Spending on food differs by gender
March 09, 1999
Among single persons in 1992, women spent $24.93 per week on food at home, compared with $22.75 per week for men. The share of spending on different items in 1992 and the change in food expenses from 1980 to 1992 varied by gender.
In 1992, single women’s shares of expenditures on cereal and bakery products, and fruits and vegetables were higher than single men. For meat, poultry, fish, and eggs as well as dairy products, single men spent larger shares than single women. The share for other food at home was roughly the same for both genders.
Comparing changes in expenditure shares from 1980 to 1992 by gender, single women had significant changes in their share of expenditures for meat, poultry, fish, and eggs (decreased), cereal and bakery products (increased), and other food at home (increased), while single men had no significant changes in shares from 1980 to 1992 for any major food category.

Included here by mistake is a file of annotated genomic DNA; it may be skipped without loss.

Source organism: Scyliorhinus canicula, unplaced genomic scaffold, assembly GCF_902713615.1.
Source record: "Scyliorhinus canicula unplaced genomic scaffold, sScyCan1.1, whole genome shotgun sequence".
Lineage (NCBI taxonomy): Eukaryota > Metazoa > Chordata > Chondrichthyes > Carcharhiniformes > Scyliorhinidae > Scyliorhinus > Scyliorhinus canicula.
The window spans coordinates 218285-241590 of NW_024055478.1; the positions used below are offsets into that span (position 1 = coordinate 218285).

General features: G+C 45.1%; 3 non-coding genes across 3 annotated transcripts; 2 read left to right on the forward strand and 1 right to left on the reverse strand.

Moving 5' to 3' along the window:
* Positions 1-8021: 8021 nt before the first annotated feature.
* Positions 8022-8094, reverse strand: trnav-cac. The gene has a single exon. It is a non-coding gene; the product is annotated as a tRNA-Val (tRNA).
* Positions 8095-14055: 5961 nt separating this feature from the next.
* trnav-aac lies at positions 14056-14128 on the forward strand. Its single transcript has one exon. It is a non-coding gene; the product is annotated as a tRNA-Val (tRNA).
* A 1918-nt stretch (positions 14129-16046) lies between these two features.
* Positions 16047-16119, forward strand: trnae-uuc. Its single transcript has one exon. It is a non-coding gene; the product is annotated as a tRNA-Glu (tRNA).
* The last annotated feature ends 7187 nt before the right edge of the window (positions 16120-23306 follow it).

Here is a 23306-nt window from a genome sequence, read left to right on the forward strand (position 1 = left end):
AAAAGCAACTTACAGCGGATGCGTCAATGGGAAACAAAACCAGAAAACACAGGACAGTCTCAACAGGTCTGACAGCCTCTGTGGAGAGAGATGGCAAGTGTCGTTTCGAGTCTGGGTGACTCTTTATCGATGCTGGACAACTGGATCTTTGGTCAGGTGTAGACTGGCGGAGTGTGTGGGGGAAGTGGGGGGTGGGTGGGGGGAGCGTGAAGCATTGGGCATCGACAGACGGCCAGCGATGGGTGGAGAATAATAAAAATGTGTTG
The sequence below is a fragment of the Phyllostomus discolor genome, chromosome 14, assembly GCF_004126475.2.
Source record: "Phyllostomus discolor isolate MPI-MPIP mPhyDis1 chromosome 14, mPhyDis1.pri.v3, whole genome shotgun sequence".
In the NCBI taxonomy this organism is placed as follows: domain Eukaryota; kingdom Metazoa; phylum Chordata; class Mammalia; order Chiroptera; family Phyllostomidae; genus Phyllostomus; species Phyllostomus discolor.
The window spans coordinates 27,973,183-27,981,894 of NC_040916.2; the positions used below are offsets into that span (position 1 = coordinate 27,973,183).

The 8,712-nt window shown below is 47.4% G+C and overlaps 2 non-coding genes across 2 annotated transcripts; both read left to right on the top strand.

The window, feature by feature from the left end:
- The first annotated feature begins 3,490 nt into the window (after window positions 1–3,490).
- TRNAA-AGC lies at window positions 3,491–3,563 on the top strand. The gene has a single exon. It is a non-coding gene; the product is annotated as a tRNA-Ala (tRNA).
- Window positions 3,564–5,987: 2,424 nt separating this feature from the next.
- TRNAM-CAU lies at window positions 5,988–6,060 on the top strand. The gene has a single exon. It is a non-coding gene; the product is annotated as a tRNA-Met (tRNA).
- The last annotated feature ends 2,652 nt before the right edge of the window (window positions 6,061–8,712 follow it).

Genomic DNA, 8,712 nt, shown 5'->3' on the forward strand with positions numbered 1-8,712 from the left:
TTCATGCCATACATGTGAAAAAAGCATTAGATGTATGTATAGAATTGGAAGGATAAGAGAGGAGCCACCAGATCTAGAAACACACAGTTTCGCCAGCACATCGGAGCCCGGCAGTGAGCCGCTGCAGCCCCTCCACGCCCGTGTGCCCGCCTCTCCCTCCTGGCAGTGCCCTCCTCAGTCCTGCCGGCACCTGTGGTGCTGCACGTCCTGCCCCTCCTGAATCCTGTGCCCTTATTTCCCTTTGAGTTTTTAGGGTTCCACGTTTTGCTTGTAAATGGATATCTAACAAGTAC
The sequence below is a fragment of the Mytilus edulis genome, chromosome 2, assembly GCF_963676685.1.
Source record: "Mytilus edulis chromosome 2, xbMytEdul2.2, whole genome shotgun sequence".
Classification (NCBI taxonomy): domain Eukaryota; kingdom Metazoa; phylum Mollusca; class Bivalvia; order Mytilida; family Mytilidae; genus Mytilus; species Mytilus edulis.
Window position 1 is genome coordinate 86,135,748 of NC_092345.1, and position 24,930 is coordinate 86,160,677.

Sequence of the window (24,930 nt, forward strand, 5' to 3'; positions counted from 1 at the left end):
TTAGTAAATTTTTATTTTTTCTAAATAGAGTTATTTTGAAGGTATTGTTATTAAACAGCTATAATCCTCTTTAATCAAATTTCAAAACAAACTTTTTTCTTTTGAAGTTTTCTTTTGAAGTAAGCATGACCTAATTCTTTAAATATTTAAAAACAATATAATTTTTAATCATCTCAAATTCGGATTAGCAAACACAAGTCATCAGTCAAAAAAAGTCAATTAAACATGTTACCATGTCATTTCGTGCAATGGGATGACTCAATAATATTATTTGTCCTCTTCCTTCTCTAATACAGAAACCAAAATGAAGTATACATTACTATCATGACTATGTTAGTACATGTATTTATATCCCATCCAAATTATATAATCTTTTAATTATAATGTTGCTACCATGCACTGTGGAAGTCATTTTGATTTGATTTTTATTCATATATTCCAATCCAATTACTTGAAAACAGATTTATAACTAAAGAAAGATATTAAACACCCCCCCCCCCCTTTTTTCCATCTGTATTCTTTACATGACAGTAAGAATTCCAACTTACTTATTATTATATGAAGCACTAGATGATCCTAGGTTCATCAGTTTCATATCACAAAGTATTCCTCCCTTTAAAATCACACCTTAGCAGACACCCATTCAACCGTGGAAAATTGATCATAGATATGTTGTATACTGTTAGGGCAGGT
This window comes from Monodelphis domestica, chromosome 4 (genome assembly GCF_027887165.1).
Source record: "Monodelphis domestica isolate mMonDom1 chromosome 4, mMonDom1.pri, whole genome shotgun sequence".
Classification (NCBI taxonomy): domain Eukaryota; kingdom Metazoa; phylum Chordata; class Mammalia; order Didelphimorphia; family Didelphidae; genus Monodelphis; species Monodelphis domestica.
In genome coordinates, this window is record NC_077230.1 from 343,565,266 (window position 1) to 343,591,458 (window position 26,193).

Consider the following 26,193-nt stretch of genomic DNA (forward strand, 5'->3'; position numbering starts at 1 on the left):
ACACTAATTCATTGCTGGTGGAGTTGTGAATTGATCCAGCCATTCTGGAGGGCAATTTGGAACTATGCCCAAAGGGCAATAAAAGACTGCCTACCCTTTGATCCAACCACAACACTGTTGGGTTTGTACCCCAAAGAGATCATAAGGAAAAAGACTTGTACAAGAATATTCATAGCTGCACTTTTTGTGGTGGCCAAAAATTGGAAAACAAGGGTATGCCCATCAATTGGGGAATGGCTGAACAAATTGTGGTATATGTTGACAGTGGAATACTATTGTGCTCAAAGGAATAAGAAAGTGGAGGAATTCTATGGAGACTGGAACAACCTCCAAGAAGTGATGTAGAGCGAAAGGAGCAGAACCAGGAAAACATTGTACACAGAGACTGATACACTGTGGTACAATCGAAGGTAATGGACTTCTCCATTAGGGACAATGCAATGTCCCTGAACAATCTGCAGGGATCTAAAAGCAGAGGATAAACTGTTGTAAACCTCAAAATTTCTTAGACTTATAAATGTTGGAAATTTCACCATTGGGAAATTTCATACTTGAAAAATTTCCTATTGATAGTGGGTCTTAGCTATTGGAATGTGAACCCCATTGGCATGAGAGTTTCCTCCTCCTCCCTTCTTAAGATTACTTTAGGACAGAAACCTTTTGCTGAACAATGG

These data are a product of the BLS Consumer Expenditure Survey. Additional information is available from "The Changing Food-at-home Budget: 1980 and 1992 compared", Monthly Labor Review, December 1998.
Bureau of Labor Statistics, U.S. Department of Labor, The Economics Daily, Spending on food differs by gender on the Internet at http://www.bls.gov/opub/ted/1999/mar/wk2/art02.htm (visited November 28, 2014).
Three recent editions of Spotlight on Statistics
Housing: before, during, and after the Great Recession
looks at consumer expenditures on household items, employment in residential construction, prices for household items, and injuries in occupations involved in building and maintaining our homes.
Women veterans in the labor force examines the demographic, employment, and unemployment characteristics of women veterans.
BLS Statistics by Occupation provides an overview of occupational employment and wages with an emphasis on STEM jobs and occupational data by typical entry-level education required.